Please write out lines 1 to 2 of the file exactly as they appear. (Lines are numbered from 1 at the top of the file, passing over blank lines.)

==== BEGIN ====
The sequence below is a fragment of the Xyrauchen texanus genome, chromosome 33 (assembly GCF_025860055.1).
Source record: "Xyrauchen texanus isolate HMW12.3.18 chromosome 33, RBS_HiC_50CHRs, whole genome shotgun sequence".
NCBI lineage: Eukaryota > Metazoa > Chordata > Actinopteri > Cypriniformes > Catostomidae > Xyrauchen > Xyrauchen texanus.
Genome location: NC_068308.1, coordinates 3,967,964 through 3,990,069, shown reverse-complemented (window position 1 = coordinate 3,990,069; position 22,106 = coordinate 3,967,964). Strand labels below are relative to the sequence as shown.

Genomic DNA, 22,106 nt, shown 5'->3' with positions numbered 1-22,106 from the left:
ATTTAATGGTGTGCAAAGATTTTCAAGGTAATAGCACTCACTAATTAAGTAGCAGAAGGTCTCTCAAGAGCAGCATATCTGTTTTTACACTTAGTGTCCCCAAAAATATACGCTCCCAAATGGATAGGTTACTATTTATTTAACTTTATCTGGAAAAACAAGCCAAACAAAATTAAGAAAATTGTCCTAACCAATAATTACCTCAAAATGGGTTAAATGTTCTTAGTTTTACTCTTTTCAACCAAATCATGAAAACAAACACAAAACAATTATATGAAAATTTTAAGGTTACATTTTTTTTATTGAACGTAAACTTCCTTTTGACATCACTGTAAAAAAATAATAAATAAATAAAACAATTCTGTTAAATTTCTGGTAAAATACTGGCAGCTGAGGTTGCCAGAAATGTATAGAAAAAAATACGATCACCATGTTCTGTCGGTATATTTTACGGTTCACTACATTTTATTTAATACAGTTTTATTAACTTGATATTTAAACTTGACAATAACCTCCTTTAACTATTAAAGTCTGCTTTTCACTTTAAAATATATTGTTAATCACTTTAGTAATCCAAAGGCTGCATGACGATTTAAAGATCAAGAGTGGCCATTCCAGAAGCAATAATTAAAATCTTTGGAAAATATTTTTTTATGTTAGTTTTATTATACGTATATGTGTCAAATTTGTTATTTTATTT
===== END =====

The sequence below is a fragment of the Xyrauchen texanus genome, chromosome 33 (assembly GCF_025860055.1).
Source record: "Xyrauchen texanus isolate HMW12.3.18 chromosome 33, RBS_HiC_50CHRs, whole genome shotgun sequence".